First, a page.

Although we fully expected to have the details of it confirmed by now, it seems we are as yet still unclear exactly what will happen post 31 December. One thing does seem certain however; people from the UK will continue to seek out the sun and the golden allure of Portugal will lose none of its lustre – however long that passport queue may be.
But for those of us that have made our lives here or intend to in the very near future, what does Brexit mean for our financial futures, and how can we best navigate these unsettling times?
First off – good health is always a priority. To enjoy the best of what life has to offer in Portugal, you need to be on good form, physically. If you are British, and currently reliant on your European Health Insurance Card (EHIC) for medical cover, you will continue to be covered for the remainder of 2020. However, should the UK leave the EU with no deal, then this may no longer be the case. It might be time to start thinking of arranging some private medical insurance if you haven’t done so already, or perhaps updating your existing cover to a more comprehensive policy.
If you are happily retired here, you may be wondering what effect Brexit will have on your monthly UK pension payments. The good news is that short-term, the government has agreed to continue uprating pensions by at least 2.5% a year until March of 2023. For those who are planning to retire here after 2020, things are not so clear and it remains to be seen what is agreed in the coming weeks – it’s reassuring to note however, that the government has expressed every intention of maintaining the current agreement so long as it is reciprocal.
For those with a private pension plan, concerns have been raised recently that access may be lost to these come the New Year. The pensions industry has been busy preparing for this eventuality, but can only do so much to negate the effects of a no-deal and has been left at the mercy of the powers that be. One of the best things you can do in this situation, is to contact your financial advisor directly to see if this is likely to be an issue for you and what can be done to mitigate it.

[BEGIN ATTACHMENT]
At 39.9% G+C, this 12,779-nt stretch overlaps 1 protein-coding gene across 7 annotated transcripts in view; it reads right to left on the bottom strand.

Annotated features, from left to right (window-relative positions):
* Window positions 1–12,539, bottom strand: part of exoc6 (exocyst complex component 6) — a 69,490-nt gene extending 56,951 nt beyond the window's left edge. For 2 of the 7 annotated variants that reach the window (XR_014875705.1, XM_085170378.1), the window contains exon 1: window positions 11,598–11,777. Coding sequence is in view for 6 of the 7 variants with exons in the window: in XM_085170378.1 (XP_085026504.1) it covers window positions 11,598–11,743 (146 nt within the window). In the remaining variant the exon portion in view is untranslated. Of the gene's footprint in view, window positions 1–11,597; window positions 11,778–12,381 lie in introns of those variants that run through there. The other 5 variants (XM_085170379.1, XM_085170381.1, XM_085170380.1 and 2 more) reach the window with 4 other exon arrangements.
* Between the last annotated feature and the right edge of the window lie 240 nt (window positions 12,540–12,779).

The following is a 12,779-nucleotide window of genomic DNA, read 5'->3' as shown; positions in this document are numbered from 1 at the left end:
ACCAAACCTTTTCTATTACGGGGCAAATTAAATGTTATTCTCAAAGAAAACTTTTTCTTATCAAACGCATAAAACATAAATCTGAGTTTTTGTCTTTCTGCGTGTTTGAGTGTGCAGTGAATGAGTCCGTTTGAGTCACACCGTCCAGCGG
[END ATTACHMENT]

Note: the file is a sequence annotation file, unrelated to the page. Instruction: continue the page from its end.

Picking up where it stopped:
Uncertainty in the political world results in the same for the world of finance – the markets simply don’t like it. Sterling too has had a somewhat bumpy ride over the last four years (how could it not with the combined forces of Brexit and Covid?) and the volatility looks set to continue as we all adapt to the new normal. This is going to make planning your monthly finances a little trickier if your income is being converted from pounds into euros.
If you do have a private pension in the UK, it might be a good idea to start thinking about transferring your fund into a Qualifying Recognised Overseas Pension Scheme (QROPS). This will give you the benefit of receiving your payments in euros and protect you against the more dramatic currency fluctuations we’ve seen recently.
As things stand now, you are able to transfer your pension into an EU/EEA-based QROPS tax-free, but this could change after Brexit. Tax fees of 25% are levied on some other overseas transfers currently and it’s possible that, unshackled from EU regulations, these same charges could be applied to schemes in Europe.
If you would like to know more about the process of transferring UK pensions to a European provider, and the implications for your finances, please get in touch with me to arrange a free consultation. During these uncertain times, it’s good to have an unbiased second opinion with your best interests at heart.
Blacktower Financial Management has been providing expert, localised, wealth management advice in Portugal for the last 20 years. We can help with specialist, independent advice on securing your financial future. Get in touch with us on (+351) 289 355 685 or email us at email@example.com.